Local mystery author PJ Peterson is the guest speaker at a Northwest Voices event in Longview.
First, she will present a writing workshop from 3 to 5 p.m. April 24 in Lower Columbia College’s Main Building, Room 145. Then from 7 to 8 p.m., she will hold a reading in the Magazine Reading Room at Longview Public Library (1600 Louisiana St., Longview).
Both events are free and open to the public.
A Kalama resident, Peterson is a retired medical doctor. She attended Lower Columbia College, then transferred to the University of Washington where she received a bachelor of science degree in pharmacy. She went to medical school at the University of Utah and trained in internal medicine at the University of Texas Southwestern in Dallas, Texas. For 37 years, she was a practicing physician locally.
Peterson has been writing since childhood. She also was a voracious reader as a child, reading the mystery series featuring Trixie Belden and her friend, Honey; and all the Nancy Drew books. Sometimes she climbed into a cherry tree to avoid chores and finish a book, according to a press release.
While working as an internal medicine specialist, she wrote winning entries for the medical journal “Medical Economics.” The entries included “Don’t Dismiss Patients’ Near-Death Experiences,” and “The Patient Who Gave Me Flowers-Every Day for Years.” She also had two scientific medical journal articles published while she was in medical school and during her residency.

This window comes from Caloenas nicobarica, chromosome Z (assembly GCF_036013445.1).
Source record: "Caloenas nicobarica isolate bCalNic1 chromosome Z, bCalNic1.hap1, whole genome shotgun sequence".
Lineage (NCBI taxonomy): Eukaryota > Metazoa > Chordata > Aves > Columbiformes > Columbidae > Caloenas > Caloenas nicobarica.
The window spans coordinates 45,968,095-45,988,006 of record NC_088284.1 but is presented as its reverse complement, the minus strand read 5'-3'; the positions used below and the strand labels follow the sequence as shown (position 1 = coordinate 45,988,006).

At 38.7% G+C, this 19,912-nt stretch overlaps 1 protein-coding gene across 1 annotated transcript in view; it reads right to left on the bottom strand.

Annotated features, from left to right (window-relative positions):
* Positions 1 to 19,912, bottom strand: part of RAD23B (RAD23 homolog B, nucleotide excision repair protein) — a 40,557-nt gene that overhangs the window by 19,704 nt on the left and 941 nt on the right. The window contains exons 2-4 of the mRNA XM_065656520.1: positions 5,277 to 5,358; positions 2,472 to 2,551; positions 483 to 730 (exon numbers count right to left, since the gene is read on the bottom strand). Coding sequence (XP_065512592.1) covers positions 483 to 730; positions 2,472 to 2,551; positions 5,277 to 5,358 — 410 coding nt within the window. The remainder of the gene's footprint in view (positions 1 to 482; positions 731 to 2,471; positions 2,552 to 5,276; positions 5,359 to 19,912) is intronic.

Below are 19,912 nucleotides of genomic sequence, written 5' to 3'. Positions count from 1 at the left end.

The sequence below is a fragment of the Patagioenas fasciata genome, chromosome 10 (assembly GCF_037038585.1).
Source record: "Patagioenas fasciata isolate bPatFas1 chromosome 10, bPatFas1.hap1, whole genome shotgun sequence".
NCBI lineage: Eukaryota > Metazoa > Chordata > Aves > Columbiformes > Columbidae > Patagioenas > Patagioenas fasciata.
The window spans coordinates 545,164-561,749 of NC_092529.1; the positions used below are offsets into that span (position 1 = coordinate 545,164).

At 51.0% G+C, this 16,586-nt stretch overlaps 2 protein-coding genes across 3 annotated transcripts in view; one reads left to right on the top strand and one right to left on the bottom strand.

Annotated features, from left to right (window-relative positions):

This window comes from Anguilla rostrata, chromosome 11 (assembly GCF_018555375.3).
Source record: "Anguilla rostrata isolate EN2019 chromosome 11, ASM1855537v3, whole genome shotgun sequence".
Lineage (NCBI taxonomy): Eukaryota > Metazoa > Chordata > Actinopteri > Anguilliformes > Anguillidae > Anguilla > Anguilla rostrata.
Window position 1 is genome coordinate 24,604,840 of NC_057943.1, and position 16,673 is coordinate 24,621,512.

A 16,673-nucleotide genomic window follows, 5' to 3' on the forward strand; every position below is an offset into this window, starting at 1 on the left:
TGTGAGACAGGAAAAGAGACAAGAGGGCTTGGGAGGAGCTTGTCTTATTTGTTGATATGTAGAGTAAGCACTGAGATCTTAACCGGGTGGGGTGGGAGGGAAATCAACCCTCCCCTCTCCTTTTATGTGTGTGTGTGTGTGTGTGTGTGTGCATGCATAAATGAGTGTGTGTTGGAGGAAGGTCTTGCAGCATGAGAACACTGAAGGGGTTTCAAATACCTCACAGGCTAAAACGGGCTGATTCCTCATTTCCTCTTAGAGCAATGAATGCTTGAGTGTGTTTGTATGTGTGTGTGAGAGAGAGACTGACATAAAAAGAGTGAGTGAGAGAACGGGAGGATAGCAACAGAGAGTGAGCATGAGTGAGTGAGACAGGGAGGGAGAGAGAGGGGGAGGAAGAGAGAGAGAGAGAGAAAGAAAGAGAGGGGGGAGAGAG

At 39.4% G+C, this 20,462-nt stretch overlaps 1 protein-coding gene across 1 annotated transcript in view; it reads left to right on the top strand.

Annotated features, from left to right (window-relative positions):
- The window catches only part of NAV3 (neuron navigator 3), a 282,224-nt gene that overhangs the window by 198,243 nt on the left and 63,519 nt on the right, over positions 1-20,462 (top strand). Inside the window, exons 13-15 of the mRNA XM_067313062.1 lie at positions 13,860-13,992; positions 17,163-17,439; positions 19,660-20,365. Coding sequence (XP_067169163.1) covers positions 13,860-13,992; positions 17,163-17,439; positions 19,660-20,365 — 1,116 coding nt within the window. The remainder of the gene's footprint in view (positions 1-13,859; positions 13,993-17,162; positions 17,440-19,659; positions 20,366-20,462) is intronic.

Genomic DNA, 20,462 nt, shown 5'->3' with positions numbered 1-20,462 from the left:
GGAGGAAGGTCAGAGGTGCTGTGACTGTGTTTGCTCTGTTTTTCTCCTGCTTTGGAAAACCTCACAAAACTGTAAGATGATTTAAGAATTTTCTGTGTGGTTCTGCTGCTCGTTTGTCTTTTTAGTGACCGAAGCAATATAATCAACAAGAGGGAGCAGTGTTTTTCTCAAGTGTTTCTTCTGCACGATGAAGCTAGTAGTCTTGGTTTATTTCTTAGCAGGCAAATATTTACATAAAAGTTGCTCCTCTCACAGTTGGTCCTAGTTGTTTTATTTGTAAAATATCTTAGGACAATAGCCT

Her first murder mystery, “Blind Fish Don’t Talk: A Julia Fairchild Mystery,” follows Dr. Julia Fairchild on vacation in the Caribbean where she discovers a dead scuba diver. Although the death is ruled an accident, she believes there is more to the story.
Peterson is working on her second novel with the working title “Rembrandt Rides a Bike,” where Fairchild returns in a “fun romp along the Rhine River.”
Peterson enjoys writing short stories, especially for her great-nieces and great-nephews, tailoring each story to the child and ending with a life lesson. She plans to publish the stories for other children.
Northwest Voices is funded by the Longview Public Library, Lower Columbia College, the Friends of the Longview Library, the Longview Library Foundation and the LCC Foundation.